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There’s no doubt that modern mobile technology has the capacity to streamline or benefit many aspects of filmmaking. Whether it’s the micro-video art emerging in social media, script supervision capabilities, lighting-fast previsualization softwares, or the surprisingly high-resolution video some phones and tablets can shoot (given what they are), there’s something to be said for their place in the industry. For goodness sake, modern smartphones are better at giving directions than my GPS navigator and shoot higher quality video than my first camcorder. With all that said, though, how far can things like the Apple iPhone or an Android tablet be taken down-and-dirty in the trenches of shooting? More »

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The differences between competing pieces of technology often become very, well, technical in explanation — but most of the time, we don’t get to use the term ‘organic’ as a qualifier. This happens to be true in the case of SmallHD’s new OLED HDMI and SDI monitors — and Organic Light Emitting Diodes are actually news to me in general. What’s even more exciting is that SmallHD is looking to provide very high-quality monitoring solutions for prices previously unheard-of. Read on for a more comprehensive specs readout and a bit on what makes OLEDs different from traditional LCD systems. More »

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Wireless monitoring is often a very expensive proposition, but in the last few years it really has been consumer technology that has brought down the price significantly. While there have been many new interesting wireless solutions over the past few years (like some of those from Teradek), many people still want a simple plug and play wireless device that is completely self-contained. Over at AbelCine, they are utilizing consumer technology and adding in some professional tools to make a wireless video solution fit into literally any workflow. Check out the video below as Mitch Gross takes us through the AbelCine Wireless Video Solution. More »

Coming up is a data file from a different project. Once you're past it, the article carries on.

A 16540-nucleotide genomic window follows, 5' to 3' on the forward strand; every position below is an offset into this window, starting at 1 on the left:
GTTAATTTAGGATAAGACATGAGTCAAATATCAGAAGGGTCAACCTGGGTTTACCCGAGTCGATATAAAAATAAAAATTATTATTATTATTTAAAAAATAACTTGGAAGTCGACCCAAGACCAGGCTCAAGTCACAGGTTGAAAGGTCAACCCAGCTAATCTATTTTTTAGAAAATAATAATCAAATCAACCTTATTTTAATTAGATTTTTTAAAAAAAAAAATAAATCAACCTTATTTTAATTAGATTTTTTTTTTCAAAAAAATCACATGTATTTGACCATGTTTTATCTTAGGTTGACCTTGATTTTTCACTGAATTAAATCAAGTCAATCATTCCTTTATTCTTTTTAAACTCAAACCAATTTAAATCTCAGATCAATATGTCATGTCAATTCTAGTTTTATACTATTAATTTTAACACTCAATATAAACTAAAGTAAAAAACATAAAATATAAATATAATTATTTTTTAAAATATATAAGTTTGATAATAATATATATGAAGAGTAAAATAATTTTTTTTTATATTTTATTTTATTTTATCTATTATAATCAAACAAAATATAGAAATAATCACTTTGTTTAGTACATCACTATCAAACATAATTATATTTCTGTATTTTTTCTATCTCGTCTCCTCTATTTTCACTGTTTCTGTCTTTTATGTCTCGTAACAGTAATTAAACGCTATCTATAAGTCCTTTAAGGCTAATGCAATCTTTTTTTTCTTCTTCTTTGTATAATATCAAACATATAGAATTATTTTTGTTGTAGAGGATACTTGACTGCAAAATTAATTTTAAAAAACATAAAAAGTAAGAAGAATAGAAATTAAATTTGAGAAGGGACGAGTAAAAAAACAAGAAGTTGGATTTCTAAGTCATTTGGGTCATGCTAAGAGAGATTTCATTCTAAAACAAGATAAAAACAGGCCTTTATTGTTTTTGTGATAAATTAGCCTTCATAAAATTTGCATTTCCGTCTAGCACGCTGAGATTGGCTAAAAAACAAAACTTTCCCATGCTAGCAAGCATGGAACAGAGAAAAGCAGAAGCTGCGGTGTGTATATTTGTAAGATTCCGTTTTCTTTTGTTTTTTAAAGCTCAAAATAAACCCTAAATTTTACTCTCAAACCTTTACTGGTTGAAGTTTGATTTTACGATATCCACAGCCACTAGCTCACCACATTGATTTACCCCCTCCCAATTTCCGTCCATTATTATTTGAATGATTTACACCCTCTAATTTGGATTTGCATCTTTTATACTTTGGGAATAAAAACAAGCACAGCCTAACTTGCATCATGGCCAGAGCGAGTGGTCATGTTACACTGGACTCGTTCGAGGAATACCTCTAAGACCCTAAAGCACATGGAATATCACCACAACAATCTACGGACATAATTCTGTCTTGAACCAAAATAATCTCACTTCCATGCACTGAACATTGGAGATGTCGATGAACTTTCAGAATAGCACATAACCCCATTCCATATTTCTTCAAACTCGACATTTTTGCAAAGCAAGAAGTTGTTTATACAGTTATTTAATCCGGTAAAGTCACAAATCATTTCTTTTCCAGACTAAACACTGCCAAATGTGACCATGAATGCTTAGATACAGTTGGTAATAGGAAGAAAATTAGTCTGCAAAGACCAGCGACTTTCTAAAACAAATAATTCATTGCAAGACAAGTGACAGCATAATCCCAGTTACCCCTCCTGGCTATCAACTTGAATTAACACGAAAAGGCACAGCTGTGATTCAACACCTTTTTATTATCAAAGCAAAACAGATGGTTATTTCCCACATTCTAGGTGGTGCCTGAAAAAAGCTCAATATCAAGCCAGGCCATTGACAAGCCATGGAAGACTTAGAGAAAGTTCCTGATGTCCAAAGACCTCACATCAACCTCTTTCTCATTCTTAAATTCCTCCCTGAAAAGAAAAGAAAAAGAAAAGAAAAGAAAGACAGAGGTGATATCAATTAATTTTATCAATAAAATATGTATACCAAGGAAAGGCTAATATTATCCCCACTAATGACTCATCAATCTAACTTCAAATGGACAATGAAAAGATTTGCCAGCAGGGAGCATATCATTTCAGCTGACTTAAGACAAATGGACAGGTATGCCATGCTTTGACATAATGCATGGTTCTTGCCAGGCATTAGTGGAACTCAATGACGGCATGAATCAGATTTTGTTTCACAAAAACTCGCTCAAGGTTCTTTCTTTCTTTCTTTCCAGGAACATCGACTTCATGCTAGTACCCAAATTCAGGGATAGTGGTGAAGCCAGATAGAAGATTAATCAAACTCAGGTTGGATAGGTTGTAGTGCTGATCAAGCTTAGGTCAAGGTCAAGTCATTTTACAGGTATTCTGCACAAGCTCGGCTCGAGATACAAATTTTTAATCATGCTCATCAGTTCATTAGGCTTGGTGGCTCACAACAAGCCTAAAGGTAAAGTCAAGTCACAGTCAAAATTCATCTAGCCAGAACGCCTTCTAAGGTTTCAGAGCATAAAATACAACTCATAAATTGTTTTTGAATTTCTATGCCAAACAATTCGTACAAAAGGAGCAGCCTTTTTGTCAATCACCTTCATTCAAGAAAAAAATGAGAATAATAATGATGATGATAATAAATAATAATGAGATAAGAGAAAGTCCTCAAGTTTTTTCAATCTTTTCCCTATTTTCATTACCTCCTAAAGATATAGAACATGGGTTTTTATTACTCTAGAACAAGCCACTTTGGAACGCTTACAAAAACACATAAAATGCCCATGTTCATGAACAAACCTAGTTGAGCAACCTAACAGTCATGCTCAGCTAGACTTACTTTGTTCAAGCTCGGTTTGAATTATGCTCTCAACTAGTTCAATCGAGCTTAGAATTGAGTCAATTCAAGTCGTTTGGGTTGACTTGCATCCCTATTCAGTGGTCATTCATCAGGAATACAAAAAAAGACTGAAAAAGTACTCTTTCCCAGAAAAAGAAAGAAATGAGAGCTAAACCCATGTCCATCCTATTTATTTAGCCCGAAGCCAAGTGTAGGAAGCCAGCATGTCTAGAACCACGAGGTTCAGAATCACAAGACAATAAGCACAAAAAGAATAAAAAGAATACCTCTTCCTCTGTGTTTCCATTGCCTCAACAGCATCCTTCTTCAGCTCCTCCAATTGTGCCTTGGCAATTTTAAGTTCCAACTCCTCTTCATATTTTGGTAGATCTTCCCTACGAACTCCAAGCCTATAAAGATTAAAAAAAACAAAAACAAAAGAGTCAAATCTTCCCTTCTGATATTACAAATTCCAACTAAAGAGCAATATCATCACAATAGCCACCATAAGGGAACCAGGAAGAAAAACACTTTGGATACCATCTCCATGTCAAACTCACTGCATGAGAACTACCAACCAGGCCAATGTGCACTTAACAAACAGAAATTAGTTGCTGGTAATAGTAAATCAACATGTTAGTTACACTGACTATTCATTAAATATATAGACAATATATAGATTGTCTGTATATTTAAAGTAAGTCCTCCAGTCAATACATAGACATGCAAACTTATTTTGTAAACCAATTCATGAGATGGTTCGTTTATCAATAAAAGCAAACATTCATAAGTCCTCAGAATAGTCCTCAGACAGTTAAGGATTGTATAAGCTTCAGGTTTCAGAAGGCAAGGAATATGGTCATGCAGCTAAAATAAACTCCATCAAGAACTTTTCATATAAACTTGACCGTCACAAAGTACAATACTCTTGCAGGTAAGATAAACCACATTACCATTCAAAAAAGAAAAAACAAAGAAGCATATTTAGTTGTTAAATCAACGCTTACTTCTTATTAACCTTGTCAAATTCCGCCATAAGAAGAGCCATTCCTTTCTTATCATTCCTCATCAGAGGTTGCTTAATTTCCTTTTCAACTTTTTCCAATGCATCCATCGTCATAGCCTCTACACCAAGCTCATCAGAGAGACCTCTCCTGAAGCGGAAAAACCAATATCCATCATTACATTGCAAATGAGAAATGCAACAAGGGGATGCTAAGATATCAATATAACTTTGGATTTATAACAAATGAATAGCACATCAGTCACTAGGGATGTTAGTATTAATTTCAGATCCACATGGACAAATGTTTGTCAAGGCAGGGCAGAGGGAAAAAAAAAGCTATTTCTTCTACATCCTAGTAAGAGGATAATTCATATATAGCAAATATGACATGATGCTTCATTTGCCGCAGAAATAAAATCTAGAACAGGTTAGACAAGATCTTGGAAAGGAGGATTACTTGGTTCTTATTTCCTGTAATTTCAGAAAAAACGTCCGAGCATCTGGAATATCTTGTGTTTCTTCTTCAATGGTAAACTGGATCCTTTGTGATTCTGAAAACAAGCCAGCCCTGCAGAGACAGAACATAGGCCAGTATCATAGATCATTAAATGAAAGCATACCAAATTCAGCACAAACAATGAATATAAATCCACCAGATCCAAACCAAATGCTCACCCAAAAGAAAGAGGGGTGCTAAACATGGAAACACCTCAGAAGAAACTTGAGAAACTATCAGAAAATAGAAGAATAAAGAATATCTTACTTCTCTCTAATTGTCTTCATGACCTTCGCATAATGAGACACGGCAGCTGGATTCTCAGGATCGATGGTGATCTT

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When Divergent Media’s Scopebox was released a few years ago, it was a $700 piece of software that was fairly unique at the time: a way to turn any Mac laptop into, well… a box of scopes. Waveforms, vectorscopes, and RGB parades were handy on-set aides, and though similar to Adobe OnLocation (now bundled as part of Premiere Pro), the fact that the forthcoming version 3.0 of the software will drop the price from $700 to $99 makes it a new ball game. More »

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It’s hard to describe the sheer enormity of NAB — there are several halls of exhibitors (grouped loosely into categories like Acquisition, Post-Production, Delivery, etc.), and each hall is the size of an entire “normal” tradeshow. While I’ll have some wrap-up thoughts later in the week, now that it’s the final day of NAB I’ve finally figured out that, rather than talking about an individual manufacturer’s entire product lineup, I should group similar products from different companies together in one post and wrap them together with any analysis or firsthand experience I can provide. Up first: electronic viewfinders (EVFs), from Zacuto, Cineroid, SmallHD, LCDVF, and others. More »

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The brite-View Air Sync HD is a $200 transmitter/receiver designed to feed an HDTV wirelessly from any HDMI source. However, with a resolution of 1080p, a range of up to 100 feet, and claimed zero latency, enterprising filmmakers have discovered that it can be used DIY-style to create a budget video village. Here’s a look at the device in action with a RED camera: More »